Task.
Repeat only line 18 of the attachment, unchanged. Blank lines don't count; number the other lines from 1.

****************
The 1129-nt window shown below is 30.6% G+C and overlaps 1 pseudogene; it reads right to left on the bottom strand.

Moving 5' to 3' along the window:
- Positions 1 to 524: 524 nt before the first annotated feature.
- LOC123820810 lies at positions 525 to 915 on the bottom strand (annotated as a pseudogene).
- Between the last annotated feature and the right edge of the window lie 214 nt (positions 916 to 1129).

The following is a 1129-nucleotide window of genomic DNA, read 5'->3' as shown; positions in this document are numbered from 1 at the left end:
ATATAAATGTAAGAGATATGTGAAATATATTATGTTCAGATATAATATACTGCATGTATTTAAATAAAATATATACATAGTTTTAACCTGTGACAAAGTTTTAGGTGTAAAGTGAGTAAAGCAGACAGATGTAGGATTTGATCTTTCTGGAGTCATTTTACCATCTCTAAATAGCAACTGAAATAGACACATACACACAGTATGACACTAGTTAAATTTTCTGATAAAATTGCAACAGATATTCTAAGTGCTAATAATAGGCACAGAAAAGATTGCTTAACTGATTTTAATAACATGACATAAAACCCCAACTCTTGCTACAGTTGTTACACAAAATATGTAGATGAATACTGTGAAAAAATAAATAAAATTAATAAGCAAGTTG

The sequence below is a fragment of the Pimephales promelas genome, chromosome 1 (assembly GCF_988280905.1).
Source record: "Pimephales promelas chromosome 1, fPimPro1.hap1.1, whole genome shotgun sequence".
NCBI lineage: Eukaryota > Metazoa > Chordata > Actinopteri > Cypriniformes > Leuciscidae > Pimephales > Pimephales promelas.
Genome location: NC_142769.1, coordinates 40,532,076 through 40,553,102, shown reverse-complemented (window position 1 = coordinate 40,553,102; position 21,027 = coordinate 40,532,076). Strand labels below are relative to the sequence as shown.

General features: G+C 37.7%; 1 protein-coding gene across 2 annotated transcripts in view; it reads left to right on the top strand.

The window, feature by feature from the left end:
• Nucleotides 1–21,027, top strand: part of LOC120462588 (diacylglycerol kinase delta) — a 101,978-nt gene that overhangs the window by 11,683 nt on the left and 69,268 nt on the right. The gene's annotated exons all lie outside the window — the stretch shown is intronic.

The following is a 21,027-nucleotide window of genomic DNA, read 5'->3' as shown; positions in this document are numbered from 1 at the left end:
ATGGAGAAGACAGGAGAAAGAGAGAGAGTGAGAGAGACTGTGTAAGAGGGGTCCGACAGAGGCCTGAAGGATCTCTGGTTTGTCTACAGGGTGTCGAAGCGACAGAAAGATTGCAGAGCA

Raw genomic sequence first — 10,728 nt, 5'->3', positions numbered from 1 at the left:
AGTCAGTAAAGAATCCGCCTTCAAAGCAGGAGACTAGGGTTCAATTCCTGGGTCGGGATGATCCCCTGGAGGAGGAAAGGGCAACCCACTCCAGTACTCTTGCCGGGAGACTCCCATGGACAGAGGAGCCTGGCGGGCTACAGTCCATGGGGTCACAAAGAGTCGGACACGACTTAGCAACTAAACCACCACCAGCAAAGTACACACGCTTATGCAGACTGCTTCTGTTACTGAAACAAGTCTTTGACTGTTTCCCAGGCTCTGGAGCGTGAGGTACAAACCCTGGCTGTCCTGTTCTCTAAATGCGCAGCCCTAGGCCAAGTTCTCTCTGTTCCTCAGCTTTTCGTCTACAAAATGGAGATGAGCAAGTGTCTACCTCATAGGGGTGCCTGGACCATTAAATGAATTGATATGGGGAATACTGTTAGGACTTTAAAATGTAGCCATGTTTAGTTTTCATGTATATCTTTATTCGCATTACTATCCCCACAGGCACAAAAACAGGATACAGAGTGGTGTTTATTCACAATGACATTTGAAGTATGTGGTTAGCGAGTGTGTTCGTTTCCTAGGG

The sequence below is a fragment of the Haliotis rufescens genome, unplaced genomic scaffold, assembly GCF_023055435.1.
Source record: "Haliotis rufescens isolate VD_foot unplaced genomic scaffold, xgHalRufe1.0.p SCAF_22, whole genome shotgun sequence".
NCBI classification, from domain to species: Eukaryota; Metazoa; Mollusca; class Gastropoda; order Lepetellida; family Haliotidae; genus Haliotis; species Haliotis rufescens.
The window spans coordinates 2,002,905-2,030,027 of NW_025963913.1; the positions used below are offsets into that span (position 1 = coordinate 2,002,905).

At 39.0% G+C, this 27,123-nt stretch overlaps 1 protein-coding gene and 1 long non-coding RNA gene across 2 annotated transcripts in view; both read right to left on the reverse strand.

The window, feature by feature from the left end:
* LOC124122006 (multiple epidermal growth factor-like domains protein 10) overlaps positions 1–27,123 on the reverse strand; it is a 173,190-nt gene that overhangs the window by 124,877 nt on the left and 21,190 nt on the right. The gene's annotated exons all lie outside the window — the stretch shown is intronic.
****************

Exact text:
AGTCAGTAAAGAATCCGCCTTCAAAGCAGGAGACTAGGGTTCAATTCCTGGGTCGGGATGATCCCCTGGAGGAGGAAAGGGCAACCCACTCCAGTACTCTTGCCGGGAGACTCCCATGGACAGAGGAGCCTGGCGGGCTACAGTCCATGGGGTCACAAAGAGTCGGACACGACTTAGCAACTAAACCACCACCAGCAAAGTACACACGCTTATGCAGACTGCTTCTGTTACTGAAACAAGTCTTTGACTGTTTCCCAGGCTCTGGAGCGTGAGGTACAAACCCTGGCTGTCCTGTTCTCTAAATGCGCAGCCCTAGGCCAAGTTCTCTCTGTTCCTCAGCTTTTCGTCTACAAAATGGAGATGAGCAAGTGTCTACCTCATAGGGGTGCCTGGACCATTAAATGAATTGATATGGGGAATACTGTTAGGACTTTAAAATGTAGCCATGTTTAGTTTTCATGTATATCTTTATTCGCATTACTATCCCCACAGGCACAAAAACAGGATACAGAGTGGTGTTTATTCACAATGACATTTGAAGTATGTGGTTAGCGAGTGTGTTCGTTTCCTAGGG